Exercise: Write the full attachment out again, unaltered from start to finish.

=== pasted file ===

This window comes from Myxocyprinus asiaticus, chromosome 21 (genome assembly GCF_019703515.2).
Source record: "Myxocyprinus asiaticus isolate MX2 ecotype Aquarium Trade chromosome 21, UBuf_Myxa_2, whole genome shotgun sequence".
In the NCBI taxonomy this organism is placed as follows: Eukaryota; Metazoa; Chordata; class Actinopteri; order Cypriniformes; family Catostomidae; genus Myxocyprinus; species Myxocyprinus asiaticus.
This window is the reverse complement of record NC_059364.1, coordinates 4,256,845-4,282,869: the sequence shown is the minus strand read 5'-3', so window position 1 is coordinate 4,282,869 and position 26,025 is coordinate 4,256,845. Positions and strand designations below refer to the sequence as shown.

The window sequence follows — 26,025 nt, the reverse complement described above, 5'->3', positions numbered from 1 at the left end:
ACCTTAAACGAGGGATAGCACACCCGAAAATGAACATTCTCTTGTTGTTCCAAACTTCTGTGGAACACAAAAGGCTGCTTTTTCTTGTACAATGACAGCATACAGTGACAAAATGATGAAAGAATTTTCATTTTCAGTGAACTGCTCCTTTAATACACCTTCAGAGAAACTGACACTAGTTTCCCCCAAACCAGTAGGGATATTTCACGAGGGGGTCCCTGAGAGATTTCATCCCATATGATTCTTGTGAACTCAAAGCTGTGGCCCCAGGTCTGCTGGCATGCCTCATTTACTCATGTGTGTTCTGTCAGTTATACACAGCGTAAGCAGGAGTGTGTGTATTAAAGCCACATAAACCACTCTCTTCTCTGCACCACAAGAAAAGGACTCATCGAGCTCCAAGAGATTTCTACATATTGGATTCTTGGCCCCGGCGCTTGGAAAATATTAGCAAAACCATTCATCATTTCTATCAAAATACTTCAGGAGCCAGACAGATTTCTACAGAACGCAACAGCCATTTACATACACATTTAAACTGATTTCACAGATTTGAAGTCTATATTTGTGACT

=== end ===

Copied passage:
This window comes from Myxocyprinus asiaticus, chromosome 21 (genome assembly GCF_019703515.2).
Source record: "Myxocyprinus asiaticus isolate MX2 ecotype Aquarium Trade chromosome 21, UBuf_Myxa_2, whole genome shotgun sequence".
In the NCBI taxonomy this organism is placed as follows: Eukaryota; Metazoa; Chordata; class Actinopteri; order Cypriniformes; family Catostomidae; genus Myxocyprinus; species Myxocyprinus asiaticus.
This window is the reverse complement of record NC_059364.1, coordinates 4,256,845-4,282,869: the sequence shown is the minus strand read 5'-3', so window position 1 is coordinate 4,282,869 and position 26,025 is coordinate 4,256,845. Positions and strand designations below refer to the sequence as shown.

The window sequence follows — 26,025 nt, the reverse complement described above, 5'->3', positions numbered from 1 at the left end:
ACCTTAAACGAGGGATAGCACACCCGAAAATGAACATTCTCTTGTTGTTCCAAACTTCTGTGGAACACAAAAGGCTGCTTTTTCTTGTACAATGACAGCATACAGTGACAAAATGATGAAAGAATTTTCATTTTCAGTGAACTGCTCCTTTAATACACCTTCAGAGAAACTGACACTAGTTTCCCCCAAACCAGTAGGGATATTTCACGAGGGGGTCCCTGAGAGATTTCATCCCATATGATTCTTGTGAACTCAAAGCTGTGGCCCCAGGTCTGCTGGCATGCCTCATTTACTCATGTGTGTTCTGTCAGTTATACACAGCGTAAGCAGGAGTGTGTGTATTAAAGCCACATAAACCACTCTCTTCTCTGCACCACAAGAAAAGGACTCATCGAGCTCCAAGAGATTTCTACATATTGGATTCTTGGCCCCGGCGCTTGGAAAATATTAGCAAAACCATTCATCATTTCTATCAAAATACTTCAGGAGCCAGACAGATTTCTACAGAACGCAACAGCCATTTACATACACATTTAAACTGATTTCACAGATTTGAAGTCTATATTTGTGACT